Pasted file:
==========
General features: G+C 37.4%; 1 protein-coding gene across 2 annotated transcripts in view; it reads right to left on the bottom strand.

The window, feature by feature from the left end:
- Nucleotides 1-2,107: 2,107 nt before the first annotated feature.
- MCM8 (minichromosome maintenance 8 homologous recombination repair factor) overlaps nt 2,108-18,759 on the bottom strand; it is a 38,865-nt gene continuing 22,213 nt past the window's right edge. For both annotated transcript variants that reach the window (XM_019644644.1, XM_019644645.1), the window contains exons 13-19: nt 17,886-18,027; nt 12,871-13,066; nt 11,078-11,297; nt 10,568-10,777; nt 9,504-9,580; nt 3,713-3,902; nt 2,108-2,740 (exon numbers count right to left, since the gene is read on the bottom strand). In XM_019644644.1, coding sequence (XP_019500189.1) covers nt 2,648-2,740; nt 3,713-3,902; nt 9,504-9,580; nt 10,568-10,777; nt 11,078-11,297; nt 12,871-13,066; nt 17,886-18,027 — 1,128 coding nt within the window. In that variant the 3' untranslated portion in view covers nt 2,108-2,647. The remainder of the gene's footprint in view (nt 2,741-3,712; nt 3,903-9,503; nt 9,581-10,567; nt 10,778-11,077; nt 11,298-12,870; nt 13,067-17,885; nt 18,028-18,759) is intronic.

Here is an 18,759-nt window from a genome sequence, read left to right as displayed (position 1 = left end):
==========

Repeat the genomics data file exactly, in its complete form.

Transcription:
General features: G+C 37.4%; 1 protein-coding gene across 2 annotated transcripts in view; it reads right to left on the bottom strand.

The window, feature by feature from the left end:
- Nucleotides 1-2,107: 2,107 nt before the first annotated feature.
- MCM8 (minichromosome maintenance 8 homologous recombination repair factor) overlaps nt 2,108-18,759 on the bottom strand; it is a 38,865-nt gene continuing 22,213 nt past the window's right edge. For both annotated transcript variants that reach the window (XM_019644644.1, XM_019644645.1), the window contains exons 13-19: nt 17,886-18,027; nt 12,871-13,066; nt 11,078-11,297; nt 10,568-10,777; nt 9,504-9,580; nt 3,713-3,902; nt 2,108-2,740 (exon numbers count right to left, since the gene is read on the bottom strand). In XM_019644644.1, coding sequence (XP_019500189.1) covers nt 2,648-2,740; nt 3,713-3,902; nt 9,504-9,580; nt 10,568-10,777; nt 11,078-11,297; nt 12,871-13,066; nt 17,886-18,027 — 1,128 coding nt within the window. In that variant the 3' untranslated portion in view covers nt 2,108-2,647. The remainder of the gene's footprint in view (nt 2,741-3,712; nt 3,903-9,503; nt 9,581-10,567; nt 10,778-11,077; nt 11,298-12,870; nt 13,067-17,885; nt 18,028-18,759) is intronic.

Here is an 18,759-nt window from a genome sequence, read left to right as displayed (position 1 = left end):